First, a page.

More From The New York Times:

Incarceration rates are even higher for some groups. One in 36 Hispanic adults is behind bars, based on Justice Department figures for 2006. One in 15 black adults is, too, as is one in nine black men between the ages of 20 and 34.

The report, from the Pew Center on the States, also found that only one in 355 white women between the ages of 35 and 39 are behind bars but that one in 100 black women are.

Let me be clear...crime is wrong...and it should be punished. However, we cannot ignore the factors that facilitate crime. Failing to provide opportunities to those most lacking in resources is also wrong...and it often leads to a lack of education and therefore a susceptibility to participating in crimes that are driven by poverty.

We have likely exceeded the point at which it will cost us more to punish and incarcerate those who commit these crimes of poverty than it would have cost us to insure their education, to raise the minimum wage above the poverty level, and to grant them the dignity and peace of mind that comes with knowing one's family members can receive health care when it is warranted; not just when it is necessary to prevent death.

Instead, under the guidance of the GOP, we have elected to ignore the fact that 47 million Americans lack health care and to focus upon further enriching the wealthiest...all the while being forced to endure asinine arguments that doing so will create jobs and thus facilitate a rising tide to float the boats of all Americans. It simply isn't true.

At a savings of $20 a year, millions of Americans can't even buy a seat in the boat...let alone stay afloat by treading water in the midst of the steady deluge of ever more ominous waves. If the number and availability of life preservers continues to dwindle, we are fast approaching the point at which our society will collapse under the weight of the inequity we chose to ignore.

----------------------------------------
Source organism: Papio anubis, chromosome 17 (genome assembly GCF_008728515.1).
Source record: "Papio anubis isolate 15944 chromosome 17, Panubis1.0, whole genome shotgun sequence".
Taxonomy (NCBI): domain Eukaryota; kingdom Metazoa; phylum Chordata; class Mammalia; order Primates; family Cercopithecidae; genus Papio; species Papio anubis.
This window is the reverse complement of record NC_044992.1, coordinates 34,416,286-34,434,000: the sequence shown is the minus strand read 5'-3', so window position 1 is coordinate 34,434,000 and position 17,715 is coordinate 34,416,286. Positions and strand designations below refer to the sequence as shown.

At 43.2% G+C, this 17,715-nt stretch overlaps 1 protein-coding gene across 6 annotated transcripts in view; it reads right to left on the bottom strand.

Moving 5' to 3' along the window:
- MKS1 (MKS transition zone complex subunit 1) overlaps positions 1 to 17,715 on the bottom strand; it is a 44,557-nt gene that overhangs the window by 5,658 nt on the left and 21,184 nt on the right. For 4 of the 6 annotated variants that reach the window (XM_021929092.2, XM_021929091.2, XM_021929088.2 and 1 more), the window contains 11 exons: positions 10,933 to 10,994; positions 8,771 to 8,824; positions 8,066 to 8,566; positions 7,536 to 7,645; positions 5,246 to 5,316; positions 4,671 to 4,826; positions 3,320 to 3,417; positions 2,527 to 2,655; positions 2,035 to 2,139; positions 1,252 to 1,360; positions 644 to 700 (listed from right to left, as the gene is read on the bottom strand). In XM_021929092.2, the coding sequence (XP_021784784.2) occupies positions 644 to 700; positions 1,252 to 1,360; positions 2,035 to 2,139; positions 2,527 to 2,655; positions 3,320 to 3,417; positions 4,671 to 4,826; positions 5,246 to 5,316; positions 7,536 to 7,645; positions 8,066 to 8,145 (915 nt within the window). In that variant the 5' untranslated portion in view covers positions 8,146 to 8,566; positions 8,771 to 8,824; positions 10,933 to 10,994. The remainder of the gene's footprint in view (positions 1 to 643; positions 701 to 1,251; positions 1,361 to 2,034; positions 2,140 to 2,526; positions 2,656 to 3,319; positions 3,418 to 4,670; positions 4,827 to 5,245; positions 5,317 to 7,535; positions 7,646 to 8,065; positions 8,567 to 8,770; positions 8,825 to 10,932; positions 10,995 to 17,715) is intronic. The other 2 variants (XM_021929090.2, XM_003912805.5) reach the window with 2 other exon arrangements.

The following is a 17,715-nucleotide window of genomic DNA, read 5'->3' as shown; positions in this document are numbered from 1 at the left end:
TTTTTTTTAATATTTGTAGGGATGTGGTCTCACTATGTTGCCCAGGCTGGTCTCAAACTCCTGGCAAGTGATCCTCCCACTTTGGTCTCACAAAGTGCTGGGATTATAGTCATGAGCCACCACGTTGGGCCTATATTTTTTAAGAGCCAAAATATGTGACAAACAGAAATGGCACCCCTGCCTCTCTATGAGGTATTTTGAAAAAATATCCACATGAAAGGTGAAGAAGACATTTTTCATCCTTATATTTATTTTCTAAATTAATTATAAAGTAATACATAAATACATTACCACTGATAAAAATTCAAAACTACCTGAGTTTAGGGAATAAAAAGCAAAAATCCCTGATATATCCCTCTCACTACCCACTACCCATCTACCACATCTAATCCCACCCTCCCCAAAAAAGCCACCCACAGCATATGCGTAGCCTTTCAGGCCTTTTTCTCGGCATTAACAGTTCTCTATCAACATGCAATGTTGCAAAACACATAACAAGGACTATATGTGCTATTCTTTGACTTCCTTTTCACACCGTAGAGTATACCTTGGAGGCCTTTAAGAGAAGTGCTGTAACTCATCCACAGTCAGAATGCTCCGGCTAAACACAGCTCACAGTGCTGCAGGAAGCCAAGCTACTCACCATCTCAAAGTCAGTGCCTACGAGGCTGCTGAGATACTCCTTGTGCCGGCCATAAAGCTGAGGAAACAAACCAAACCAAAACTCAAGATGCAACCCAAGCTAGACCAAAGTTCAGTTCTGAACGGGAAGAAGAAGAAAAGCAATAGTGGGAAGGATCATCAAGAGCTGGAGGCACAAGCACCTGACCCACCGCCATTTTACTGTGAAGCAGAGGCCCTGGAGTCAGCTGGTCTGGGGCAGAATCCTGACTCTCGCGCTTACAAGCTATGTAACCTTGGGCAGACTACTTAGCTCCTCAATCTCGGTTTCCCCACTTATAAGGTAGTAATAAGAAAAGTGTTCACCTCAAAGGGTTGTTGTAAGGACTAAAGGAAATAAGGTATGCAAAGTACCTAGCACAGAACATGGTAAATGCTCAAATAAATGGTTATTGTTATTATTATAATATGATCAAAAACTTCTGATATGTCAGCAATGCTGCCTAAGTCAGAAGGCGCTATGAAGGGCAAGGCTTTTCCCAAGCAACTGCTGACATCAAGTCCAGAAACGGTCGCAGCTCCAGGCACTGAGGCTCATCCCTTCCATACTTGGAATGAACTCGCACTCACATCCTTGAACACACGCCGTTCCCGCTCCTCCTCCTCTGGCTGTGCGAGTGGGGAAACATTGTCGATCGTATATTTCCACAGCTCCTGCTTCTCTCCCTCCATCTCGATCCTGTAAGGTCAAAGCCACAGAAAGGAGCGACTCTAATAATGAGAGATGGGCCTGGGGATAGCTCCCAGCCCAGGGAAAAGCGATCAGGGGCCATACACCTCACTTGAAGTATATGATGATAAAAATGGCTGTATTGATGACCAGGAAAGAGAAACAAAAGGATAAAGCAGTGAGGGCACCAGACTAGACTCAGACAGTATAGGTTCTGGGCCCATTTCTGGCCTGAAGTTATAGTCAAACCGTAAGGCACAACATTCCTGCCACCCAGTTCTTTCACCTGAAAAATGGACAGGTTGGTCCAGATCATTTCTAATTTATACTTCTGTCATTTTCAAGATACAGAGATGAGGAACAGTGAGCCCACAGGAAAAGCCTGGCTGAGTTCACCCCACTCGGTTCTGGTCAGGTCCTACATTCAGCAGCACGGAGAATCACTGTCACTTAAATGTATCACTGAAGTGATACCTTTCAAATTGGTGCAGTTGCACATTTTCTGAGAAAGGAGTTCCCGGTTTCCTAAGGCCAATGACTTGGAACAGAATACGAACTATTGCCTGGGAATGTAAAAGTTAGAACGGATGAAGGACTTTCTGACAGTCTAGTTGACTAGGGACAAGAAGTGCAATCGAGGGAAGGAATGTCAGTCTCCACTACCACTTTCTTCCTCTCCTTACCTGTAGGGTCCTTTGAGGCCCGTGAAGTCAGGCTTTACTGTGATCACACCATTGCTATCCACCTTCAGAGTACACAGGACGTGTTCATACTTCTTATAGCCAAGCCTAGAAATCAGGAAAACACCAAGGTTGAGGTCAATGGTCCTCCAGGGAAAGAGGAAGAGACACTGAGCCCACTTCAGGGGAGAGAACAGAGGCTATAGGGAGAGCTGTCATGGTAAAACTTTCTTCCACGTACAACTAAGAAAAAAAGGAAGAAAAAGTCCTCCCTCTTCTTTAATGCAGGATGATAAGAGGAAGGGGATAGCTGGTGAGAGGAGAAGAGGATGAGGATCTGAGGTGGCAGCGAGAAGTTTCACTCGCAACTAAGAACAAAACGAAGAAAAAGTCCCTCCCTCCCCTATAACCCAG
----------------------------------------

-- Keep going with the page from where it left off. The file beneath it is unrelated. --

If that happens, it will be as my grandfather argued many years ago, "They can eat you, but they can't shit you". The cannibalism has begun. What follows will not be pleasant.

Tagged as: 2008 Election, Barack Obama, Economics, George Bush, GOP, Health Care, Hillary Clinton, Incarceration, Jobs, Minimum Wage, Poverty, Prison, Racism, Tax Cuts, Tax Rates, Wealth

Daniel DiRito | February 28, 2008 | 3:27 PM | link | Comments (0)
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February 20, 2008

How Many Revised Economic Forecasts Before The Fed Says The "R" Word? genre: Econ-Recon & Six Degrees of Speculation

Stimulus Package?

Just how many revised economic forecasts does it take to finally conclude that the U.S. is in a recession? Former Fed Chairman Alan Greenspan likes to up his odds we're heading into a recession by approximately 20 percentage points every quarter. Current Fed Chairman Ben Bernanke seems to prefer a different approach. His modus operandi is to lower GDP a few tenths of a percent with each revised outlook.